Egyptian anchorwoman Shahira Amin, who came under fire for her insensitive interview with Gilad Shalit moments after he was released from Hamas captivity, told the BBC network that she was unaware that Shalit was forced to submit to an interview.
"We are all shocked that a so-called interview was forced on (Shalit) before he could even talk to his family or set foot on Israeli soil," an Israeli official said.
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Responding to harsh criticism of what was described by many media outlets as a "cruel" interview, Amin said she asked to conduct the interview, and was simply told it would be arranged. However, it was not confirmed until the last moment, she said, adding she did not realize it was a forced interview.
A gaunt, pale and uncomfortable looking Shalit appeared to struggle to speak at points during the appearance on Egyptian state TV, and his breathing was noticeably labored as he awkwardly answered questions.
Officials in Israel said Tuesday evening they were surprised by the Egyptian interview and were unaware of Cairo's plans. Defense officials stressed that the TV interview was not undertaken with Israel's consent, coordination or knowledge.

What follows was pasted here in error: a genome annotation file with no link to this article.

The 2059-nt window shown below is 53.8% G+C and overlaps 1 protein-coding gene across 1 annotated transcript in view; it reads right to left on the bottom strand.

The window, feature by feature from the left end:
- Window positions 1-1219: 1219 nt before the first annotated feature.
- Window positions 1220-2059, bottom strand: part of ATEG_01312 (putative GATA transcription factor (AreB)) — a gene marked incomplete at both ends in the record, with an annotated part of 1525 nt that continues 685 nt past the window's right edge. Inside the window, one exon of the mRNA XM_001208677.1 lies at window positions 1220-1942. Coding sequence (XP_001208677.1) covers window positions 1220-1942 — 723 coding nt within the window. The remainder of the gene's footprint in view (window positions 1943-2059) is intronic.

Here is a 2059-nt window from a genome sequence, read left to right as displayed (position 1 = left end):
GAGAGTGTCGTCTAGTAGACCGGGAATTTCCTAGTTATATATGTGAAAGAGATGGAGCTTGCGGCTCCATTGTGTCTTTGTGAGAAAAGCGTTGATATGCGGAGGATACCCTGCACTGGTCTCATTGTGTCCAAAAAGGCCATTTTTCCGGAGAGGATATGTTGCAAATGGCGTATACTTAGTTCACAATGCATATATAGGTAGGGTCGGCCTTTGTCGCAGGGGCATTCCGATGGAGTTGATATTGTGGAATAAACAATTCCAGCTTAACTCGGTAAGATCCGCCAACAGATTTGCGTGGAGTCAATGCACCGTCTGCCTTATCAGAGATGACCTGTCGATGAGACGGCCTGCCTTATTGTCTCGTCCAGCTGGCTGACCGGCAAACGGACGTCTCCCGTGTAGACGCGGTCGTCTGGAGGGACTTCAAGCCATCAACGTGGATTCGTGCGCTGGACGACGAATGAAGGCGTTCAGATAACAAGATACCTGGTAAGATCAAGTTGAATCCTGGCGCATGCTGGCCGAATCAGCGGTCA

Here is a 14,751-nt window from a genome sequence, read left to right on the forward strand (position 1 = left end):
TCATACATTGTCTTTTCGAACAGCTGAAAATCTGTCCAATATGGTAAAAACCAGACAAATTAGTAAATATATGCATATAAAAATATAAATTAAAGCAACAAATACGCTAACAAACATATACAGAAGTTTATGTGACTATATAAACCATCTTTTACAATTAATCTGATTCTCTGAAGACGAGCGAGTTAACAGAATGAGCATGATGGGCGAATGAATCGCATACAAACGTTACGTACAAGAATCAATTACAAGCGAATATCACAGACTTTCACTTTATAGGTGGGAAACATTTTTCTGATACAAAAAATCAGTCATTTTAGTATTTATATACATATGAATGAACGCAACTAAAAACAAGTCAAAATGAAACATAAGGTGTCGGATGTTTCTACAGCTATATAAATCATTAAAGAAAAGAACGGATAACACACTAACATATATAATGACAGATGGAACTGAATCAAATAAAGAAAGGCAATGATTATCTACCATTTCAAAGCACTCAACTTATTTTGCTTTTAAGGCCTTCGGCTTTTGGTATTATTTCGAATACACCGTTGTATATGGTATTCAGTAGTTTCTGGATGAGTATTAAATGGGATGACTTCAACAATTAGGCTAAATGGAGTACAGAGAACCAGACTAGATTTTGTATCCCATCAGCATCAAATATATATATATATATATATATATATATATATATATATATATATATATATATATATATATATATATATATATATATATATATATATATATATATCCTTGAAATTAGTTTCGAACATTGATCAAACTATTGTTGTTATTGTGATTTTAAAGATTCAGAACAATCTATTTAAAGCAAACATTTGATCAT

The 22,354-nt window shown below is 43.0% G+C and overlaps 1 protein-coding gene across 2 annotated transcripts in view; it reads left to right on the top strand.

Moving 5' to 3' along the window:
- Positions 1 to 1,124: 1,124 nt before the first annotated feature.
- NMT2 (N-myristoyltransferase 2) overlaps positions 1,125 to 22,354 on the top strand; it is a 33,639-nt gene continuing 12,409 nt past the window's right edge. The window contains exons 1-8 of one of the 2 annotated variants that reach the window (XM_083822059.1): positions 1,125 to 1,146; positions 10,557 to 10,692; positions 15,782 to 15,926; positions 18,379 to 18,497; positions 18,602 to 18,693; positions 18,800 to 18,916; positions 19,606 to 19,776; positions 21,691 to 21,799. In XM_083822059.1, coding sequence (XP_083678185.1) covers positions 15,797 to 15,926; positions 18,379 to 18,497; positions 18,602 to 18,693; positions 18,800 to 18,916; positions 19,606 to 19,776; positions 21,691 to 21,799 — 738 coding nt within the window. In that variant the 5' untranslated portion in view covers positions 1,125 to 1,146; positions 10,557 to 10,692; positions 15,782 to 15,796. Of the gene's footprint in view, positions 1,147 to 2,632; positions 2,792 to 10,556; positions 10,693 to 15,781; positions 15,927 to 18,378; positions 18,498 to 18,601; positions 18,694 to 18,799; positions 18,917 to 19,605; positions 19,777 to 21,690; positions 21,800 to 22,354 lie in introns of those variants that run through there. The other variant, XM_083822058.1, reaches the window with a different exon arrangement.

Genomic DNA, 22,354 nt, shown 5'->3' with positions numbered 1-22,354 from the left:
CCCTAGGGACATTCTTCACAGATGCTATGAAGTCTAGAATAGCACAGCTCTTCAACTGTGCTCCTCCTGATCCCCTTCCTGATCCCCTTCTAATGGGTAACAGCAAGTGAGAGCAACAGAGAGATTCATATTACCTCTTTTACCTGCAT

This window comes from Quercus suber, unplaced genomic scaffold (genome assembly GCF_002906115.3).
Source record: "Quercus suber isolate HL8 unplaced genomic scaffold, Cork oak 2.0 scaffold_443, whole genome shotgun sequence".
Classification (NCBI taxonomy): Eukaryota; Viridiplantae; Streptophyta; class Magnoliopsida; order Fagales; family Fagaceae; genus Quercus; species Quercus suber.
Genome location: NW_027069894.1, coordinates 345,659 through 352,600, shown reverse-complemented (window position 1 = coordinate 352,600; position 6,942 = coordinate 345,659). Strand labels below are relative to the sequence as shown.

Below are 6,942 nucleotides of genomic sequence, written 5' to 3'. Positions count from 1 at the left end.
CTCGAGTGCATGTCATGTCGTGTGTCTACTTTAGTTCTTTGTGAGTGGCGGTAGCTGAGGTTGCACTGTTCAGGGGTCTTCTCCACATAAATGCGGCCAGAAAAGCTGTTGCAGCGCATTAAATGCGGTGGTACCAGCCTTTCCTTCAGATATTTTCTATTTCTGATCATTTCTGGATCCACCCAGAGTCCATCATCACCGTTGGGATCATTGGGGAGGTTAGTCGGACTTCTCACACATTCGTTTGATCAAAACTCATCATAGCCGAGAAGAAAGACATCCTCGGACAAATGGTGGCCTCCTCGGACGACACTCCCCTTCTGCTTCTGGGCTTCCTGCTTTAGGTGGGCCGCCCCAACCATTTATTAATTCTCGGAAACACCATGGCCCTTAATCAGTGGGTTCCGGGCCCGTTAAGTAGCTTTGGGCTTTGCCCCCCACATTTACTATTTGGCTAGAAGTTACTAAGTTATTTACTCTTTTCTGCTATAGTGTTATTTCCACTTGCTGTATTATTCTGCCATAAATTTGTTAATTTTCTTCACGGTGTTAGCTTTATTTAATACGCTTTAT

As Israeli officials did not imagine that the Egyptians would seek to interview Shalit, the issue was not discussed in the meetings ahead of the swap and no request to avoid such interview was submitted by Jerusalem.
Amin became one of the heroes of Egypt's uprising in February of this year after quitting the Nile TV network to join anti-government protestors.
Shalit before the interview (Photo: AP)
At the time she said she was not allowed to cover what was happening at Cairo's Tahrir Square, adding that she did not wish to be part of a "propaganda machine."
However, Amin's crude interview with Shalit Tuesday morning featured heavy pro-Egyptian and pro-Palestinian propaganda. Through the interview, the anchorwoman attempted to prompt Shalit to praise Egypt for its role in arranging the prisoner exchange.
At one point she also asked the Israeli soldier whether he would be joining a campaign to free Arab prisoners held by Israel upon his return to the Jewish State.
During Tuesday's interview, which was aired by Egypt's national television station, it appeared that Amin was virtually abusing Shalit, moments after he was brought to Egypt from Gaza.
Responding to the anchorwoman's question regarding remaining Palestinian prisoners, Shalit said he would be happy to see them released, as long as they no longer attack Israel.
An Egyptian security official said the interview and all the details of Schalit's handover went according to agreements between Israel, Egypt and Hamas. The official claimed Israel knew about the interview in advance.
"The Egyptians didn't force him to give the interview. If he refused or if the Israelis refused, he wouldn't have given the interview," said the official.
AP contributed to the report
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